That smaller group of affected personnel's cases "cannot be easily explained by known environmental or medical conditions and could be due to an external stimuli," according to Wednesday's new report, which largely focused on those cases.

It's unclear still what that could be, including whether it is a device or weapon of some kind -- a theory that has been floated in the five years since the first cases were reported in Havana.

"It's more than theory," the intelligence official said Wednesday. "A very specific device with parameters that would result in the biological effects -- we don't have one of those."

But the panel reviewed the firsthand experience of researchers in a lab setting who experienced radio frequency and ultrasound and reported symptoms and experiences similar to four characteristics that define the smaller group of unexplained cases.

PHOTO: Director of National Intelligence Avril Haines testifies at a Senate Armed Services committee hearing April 29, 2021, in Washington, D.C.
Director of National Intelligence Avril Haines testifies at a Senate Armed Services committee hearing April 29, 2021, in Washington, D.C.
Graeme Jennings/Pool via AFP/Getty Images, FILE

While officials declined to say how many cases this group includes, they said those characteristics are a common set of experiences: "The acute onset of audio vestibular sensory phenomenon; vertigo, loss of balance, and ear pain; a strong sense of locality or directionality; and the absence of known environmental or medical conditions that could have caused the reported signs and symptoms."

"Whether or not it's directed energy, we don't have enough information to know. But it seems that there are a small number of the cases we looked at that had no other plausible mechanism that we currently knew, so we left it open for the possibility of other mechanisms, such as directed energy," said a second intelligence official familiar with the findings.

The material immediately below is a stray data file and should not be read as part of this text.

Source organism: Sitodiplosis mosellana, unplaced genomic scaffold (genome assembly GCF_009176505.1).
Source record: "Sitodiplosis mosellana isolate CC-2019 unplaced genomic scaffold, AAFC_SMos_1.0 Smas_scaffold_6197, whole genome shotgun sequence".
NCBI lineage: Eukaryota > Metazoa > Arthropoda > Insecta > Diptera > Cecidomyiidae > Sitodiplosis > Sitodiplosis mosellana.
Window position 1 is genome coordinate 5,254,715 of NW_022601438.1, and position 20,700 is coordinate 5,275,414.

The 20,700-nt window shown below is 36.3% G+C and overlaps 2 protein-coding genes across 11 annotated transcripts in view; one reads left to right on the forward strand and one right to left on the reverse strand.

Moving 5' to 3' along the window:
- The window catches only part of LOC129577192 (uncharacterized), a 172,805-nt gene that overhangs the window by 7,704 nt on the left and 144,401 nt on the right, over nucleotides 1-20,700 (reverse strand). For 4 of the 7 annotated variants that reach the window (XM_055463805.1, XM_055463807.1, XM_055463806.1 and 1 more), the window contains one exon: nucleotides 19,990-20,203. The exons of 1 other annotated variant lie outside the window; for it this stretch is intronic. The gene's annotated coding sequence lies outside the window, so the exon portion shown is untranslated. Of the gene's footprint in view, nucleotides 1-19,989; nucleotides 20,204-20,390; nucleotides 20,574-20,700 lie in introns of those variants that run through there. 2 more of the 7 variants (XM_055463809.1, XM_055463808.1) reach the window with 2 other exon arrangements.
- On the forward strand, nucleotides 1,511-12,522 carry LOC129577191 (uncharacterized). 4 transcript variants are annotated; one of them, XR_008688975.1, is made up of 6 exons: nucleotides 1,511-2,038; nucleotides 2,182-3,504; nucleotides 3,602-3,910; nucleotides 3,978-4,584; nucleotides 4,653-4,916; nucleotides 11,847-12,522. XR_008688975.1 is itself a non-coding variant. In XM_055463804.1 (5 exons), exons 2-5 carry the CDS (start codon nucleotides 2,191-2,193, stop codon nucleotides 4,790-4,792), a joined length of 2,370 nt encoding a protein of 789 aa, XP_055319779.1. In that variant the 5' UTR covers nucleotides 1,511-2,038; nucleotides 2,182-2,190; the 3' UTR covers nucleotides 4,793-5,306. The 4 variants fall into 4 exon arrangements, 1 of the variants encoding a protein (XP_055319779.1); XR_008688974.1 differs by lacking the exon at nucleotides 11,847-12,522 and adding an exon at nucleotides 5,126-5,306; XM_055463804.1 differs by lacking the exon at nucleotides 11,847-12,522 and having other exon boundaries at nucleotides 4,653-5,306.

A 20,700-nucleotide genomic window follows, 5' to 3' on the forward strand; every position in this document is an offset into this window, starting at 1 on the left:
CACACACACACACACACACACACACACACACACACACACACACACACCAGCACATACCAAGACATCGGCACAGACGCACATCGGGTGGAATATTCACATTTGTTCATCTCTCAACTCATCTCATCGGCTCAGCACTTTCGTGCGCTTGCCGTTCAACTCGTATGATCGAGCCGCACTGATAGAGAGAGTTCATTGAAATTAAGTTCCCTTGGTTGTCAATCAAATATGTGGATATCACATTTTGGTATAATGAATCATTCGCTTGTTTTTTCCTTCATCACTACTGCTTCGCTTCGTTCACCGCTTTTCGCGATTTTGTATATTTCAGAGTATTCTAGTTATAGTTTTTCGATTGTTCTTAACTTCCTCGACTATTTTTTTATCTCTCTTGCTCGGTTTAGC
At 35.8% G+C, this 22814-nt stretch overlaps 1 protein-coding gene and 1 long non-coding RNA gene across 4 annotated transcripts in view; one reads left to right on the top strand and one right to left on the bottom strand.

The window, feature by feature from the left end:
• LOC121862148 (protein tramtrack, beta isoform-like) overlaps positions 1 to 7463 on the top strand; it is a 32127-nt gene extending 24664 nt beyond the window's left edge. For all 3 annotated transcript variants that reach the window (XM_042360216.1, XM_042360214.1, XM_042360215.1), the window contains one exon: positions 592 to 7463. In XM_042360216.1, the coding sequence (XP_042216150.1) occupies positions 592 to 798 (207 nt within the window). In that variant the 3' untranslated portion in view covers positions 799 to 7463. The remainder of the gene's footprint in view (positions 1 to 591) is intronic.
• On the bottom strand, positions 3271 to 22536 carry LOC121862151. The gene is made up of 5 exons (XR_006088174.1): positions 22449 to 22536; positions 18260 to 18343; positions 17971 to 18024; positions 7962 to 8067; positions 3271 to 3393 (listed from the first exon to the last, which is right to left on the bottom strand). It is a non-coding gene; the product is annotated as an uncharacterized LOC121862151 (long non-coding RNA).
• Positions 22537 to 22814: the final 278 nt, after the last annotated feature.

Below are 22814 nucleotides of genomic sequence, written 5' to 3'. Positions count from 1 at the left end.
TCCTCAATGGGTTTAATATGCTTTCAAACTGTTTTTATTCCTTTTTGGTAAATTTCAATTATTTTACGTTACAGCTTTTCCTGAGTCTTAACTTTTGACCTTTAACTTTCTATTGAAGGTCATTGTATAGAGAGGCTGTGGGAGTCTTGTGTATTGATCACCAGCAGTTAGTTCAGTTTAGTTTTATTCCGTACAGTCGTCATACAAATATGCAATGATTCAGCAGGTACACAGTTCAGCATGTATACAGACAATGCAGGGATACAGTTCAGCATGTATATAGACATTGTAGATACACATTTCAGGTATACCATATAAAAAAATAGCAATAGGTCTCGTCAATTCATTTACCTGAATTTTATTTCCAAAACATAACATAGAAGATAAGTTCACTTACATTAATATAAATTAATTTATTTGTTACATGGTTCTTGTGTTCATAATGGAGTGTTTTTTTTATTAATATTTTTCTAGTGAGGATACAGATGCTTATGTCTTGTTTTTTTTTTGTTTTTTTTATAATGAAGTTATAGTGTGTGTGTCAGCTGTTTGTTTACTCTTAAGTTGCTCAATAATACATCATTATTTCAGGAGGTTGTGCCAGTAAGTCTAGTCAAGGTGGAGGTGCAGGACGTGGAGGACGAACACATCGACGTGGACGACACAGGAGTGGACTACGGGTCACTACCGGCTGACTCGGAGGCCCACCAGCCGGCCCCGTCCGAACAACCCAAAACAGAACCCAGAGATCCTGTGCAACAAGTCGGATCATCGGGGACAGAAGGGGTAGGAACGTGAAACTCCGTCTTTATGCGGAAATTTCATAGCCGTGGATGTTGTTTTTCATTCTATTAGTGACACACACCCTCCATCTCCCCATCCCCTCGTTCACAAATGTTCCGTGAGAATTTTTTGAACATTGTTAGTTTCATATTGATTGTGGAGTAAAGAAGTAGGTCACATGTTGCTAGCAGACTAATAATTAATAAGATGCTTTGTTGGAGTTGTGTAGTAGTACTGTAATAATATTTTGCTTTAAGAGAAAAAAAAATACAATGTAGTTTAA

In particular, the report found that pulsed electromagnetic energy can disrupt cells and tissues, is possible to create in a "concealable" way with "moderate" power, and can be transmitted up to hundreds of meters through the air or a shorter ranges through buildings, the officials said.

But the first intelligence official said there are still "information gaps" in the theory, especially because of a "dearth of systematic research on the effects of the relevant electromagnetic signals on humans." Sections of the expert panel's executive summary on the energy waves are redacted.

The other mechanism that was not ruled out by the expert panel was ultrasound, which "also plausibly explains the core characteristics, but only in close-access scenarios and with information gaps," according to the first intelligence official.

Ultrasound waves can produce a tight beam and be portable, but it would need to be close to a victim to affect them, they said.

While incidents of "Havana syndrome" have been repeatedly dismissed in some corners as "mass hysteria," the intelligence report said the psychological phenomenon "cannot alone account for the core characteristics, although they may cause some other incidents or contribute to long-term symptoms," according to the first intelligence official.